My wife’s side of the family is obsessed with Disney. We go to Disney World at least once every two years; and now that we have kids it’s beginning to trend toward once a year. My in-laws even bought a Disney Vacation Club membership (a timeshare) so I’m sure we’ll be going even more often now. Don’t get me wrong, Disney is a great place and I always have a great time when I’m there, but there are other places in this world to go! Hehe, but I digress…
Being a photographer and going to Disney World with your family is a tough thing to balance. Florida can have some of the best skies on Earth, but walking around all day and riding rides isn’t all that conducive to carrying a camera around. You don’t want to leave your camera behind when you hop on a ride and you’re never comfortable trying to hold onto it on the bigger rides. The solution I've found is to take a smaller camera, one that can be thrown into a small bag or my wife’s purse. At the time I took this shot, the best camera for that job was my Sony NEX-7 (for our next trip it will most likely be the Sony RX100 IV). With a small camera and a versatile lens, I can still take plenty of amazing photographs around the parks. And instead of taking a full size tripod, I bring a little Joby Gorilla Pod that also fits in a small bag.
On one of the last days of the trip, we were all at Epcot eating dinner at one of the outdoor Mexican restaurants. We were chatting away, enjoying our food and the beautiful weather, when something in my periphery caught my attention. I looked to my left and saw a storm approaching. Within a minute or so, it started to form a shelf cloud (the leading edge of the storm formed by outflow winds). I had just started chasing storms at the time, so I was ecstatic to say the least! I jumped out of my seat, grabbed the NEX-7 out of our backpack and ran over to the railing of the little pavilion we were under. By that time, the storm shelf cloud was huge and the storm was quickly approaching. The only way to capture the entire shelf cloud was to take a panorama. I rotated the camera into portrait orientation and began firing off multiple shots. Right as I was finishing up, the funniest thing happened…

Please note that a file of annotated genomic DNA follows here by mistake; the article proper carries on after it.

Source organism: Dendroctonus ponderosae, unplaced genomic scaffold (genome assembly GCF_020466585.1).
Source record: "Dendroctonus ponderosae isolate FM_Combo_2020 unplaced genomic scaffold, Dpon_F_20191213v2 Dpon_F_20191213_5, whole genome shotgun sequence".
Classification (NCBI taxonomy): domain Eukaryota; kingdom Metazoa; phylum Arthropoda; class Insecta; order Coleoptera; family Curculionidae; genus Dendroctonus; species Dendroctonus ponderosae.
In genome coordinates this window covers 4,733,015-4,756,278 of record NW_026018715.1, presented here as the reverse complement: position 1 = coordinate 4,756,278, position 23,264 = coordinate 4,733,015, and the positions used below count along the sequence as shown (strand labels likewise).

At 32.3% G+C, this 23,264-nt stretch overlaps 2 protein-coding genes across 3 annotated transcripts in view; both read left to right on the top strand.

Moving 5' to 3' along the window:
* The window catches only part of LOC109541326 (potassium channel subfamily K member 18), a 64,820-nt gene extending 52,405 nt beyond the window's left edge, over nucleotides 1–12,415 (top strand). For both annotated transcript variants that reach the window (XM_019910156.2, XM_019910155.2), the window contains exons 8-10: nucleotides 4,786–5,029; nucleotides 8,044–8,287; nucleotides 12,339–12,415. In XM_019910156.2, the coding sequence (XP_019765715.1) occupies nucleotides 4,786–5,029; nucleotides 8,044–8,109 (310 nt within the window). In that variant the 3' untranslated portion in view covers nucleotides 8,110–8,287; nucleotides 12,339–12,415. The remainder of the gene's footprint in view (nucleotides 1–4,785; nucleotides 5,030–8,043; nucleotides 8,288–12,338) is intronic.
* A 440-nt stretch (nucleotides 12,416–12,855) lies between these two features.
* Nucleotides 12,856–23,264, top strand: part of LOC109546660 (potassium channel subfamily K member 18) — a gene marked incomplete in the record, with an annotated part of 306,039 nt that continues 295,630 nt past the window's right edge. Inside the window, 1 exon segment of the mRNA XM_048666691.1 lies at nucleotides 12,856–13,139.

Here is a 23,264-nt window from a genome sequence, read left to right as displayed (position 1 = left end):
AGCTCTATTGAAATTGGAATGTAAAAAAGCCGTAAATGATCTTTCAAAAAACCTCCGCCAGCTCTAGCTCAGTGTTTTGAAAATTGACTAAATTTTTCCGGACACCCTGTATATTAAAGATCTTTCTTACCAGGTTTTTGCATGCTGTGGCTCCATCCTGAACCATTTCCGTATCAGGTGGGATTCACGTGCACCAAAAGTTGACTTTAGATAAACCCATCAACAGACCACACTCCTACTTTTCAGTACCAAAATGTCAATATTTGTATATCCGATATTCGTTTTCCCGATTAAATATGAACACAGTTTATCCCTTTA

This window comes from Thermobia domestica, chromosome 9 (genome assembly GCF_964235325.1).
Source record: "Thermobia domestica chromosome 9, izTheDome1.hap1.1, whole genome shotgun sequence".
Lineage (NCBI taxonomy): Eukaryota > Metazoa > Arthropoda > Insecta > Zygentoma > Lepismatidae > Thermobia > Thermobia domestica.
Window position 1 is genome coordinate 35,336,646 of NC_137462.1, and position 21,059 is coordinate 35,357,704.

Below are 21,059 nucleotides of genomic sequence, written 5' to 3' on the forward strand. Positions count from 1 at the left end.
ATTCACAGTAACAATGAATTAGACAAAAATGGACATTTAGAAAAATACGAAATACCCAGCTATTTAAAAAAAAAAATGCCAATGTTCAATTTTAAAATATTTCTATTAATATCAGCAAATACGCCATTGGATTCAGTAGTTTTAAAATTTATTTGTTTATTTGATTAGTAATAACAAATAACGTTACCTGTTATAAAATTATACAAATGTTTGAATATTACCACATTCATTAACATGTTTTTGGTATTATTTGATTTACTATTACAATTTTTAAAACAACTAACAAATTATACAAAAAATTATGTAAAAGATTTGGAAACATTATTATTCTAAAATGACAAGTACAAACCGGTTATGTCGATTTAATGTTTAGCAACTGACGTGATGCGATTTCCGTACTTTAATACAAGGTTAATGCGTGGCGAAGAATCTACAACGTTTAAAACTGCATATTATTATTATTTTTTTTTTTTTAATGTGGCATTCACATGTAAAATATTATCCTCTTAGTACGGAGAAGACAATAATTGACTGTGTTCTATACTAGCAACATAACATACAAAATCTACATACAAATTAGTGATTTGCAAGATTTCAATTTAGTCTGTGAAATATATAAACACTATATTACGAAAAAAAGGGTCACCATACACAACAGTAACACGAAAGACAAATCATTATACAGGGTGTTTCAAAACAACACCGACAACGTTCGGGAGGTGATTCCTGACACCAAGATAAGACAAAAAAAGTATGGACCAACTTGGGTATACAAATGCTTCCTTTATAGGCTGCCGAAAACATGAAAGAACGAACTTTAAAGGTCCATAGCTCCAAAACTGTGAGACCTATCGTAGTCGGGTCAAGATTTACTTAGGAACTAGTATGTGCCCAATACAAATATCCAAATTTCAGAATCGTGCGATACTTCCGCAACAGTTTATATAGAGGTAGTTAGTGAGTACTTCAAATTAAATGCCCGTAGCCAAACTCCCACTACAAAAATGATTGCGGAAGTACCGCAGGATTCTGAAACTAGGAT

There was this guy sitting at the table with his girlfriend next to where I was standing. He saw me taking pictures, looked out at the storm and then (trying to sound macho and smart to impress her) said to her, “Don’t worry, I’ve seen these kind of clouds before and they just look scary. I doubt it will even rain.” I took one last look at the storm – with the clearly visible rain curtain behind the shelf cloud – shook my head in amusement and told my family it was time to go. Within 10 minutes it was pouring down rain so hard we couldn’t even see the other side of the lake. Part of me wishes I would have said something to that guy, but another part of me is perfectly satisfied with letting him learn through experience. Hey, a trip to Disney World isn't complete without getting drenched at least once. Hehe.
In closing, I want to reiterate the importance of carrying a camera with you whenever possible. If I didn’t have my Sony NEX-7 with me at the time, I would have had to settle with my iPhone. The dynamic range of storms is pretty huge, and being able to shoot in RAW with the NEX-7 is what allowed me to make this image possible.
The photo shown here was taken with a Sony NEX-7, Sony E-Mount 18-55mm f/3.5-5.6 OSS lens. 1/100-sec., f/8, ISO 100
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